sewing-biz-pic-4The exclamation point in Elizabeth Pike’s ambitious venture is no accident.

Pike opened Let’s Get Sewing! in July on North Monroe, equipped with plenty of enthusiasm as well as a sense of optimism that Spokane was ready for a new voyage in stitchery.

“I wanted to focus on sewing basics, just a consistent and comprehensive approach,” Pike said. “There are other places in town, but they don’t always fill in the basics of what you need.”

Let’s Get Sewing! provides machines and lessons that create a fabric of learning for sewers of all ages and abilities. Customers can work on their own projects or join one of several workshops for beginning, intermediate or advanced levels. Machines can be used at a bargain rate of $10 per hour.

The space is organized in a way that customers can walk in, sit down and simply start sewing. Up to 15 clients can work comfortably at a time. Pike offers private group and individual lessons along with good, old-fashioned sewing parties.

A longtime elementary school teacher, Pike holds a Master’s degree in teaching. She invested her own money to start the business and is the sole owner and employee, although several of her friends have stepped up to volunteer.

“I missed the comradery and sense of community one gets when we gather together and enjoy projects such as sewing, enjoying each other’s company and conversation,” Pike said.

A proponent of education, Pike said she has appreciated the lessons she has gleaned from the SNAP Women’s Business Center. She is one of over 100 clients who have signed on since the site opened in April.

“The Women’s Business Center has provided me with the resources and support I needed to start my new sewing business,” Pike said. “They’ve helped me put together a business plan and a list of things it’s going to take to be successful.”

While Pike has yet to complete her first year as a small business owner, she remains encouraged that traffic will improve as time goes by. She has launched a website and hopes to increase advertising once the budget allows.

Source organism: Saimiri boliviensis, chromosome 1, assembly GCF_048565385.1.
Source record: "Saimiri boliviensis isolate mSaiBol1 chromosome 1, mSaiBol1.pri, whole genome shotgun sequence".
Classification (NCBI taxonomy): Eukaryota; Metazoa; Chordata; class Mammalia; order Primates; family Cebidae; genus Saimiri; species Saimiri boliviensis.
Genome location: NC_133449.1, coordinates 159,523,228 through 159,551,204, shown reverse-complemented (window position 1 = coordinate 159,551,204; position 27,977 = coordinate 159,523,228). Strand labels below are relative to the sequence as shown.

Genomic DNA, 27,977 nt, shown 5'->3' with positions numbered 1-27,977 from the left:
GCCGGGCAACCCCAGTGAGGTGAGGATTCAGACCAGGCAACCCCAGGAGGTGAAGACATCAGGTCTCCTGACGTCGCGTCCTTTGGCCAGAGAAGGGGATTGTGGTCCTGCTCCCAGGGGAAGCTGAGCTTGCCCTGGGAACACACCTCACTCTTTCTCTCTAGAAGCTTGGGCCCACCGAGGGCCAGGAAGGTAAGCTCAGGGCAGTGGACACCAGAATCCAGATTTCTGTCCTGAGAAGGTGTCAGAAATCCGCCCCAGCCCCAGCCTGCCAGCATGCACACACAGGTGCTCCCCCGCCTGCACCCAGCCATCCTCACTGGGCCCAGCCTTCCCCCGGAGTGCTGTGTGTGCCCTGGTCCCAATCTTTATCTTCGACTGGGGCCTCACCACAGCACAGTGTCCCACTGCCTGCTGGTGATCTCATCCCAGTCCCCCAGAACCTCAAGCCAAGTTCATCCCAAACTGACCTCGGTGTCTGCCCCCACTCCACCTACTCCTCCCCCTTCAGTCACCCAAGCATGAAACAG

Pike said the WBC has been a source of “tools and guidance to help form ideas and possibilities that I otherwise wouldn’t have thought of.”

“The classes offered and start-up tools they shared were helpful in giving me direction on launching my sewing company,” she said. “I recommend the Women’s Business Center to everyone I know that is interested in starting a business. It has given me a support network and tools to make this concept a reality.”

The Women’s Business Center was able to provide Elizabeth with business couching on marketing, projections and securing capital. She also received technical training and attended workshops on launching a business. The WBC also assisted with business licensing, site selection, lease negotiation, and the build out of her space.

When Elizabeth realized that the sewing classes offered locally were limited in instruction while not offering  machines for use; Elizabeth saw the potential for a unique market niche.

As the business has progressed, Pike has branched out to support causes like Blessings Under the Bridge, a Spokane-based nonprofit that provides food, clothing and other resources to the area’s homeless population. Pike donates thread and machine time to volunteers who sew blankets, mittens, scarves and headbands. The items – sewn with donated material – are then distributed to Blessings Under the Bridge clients.

As for the future, Pike said she will just take it one stitch at a time.

“I’ve come a long way, but I definitely don’t know everything yet,” she said. “I’m still learning.”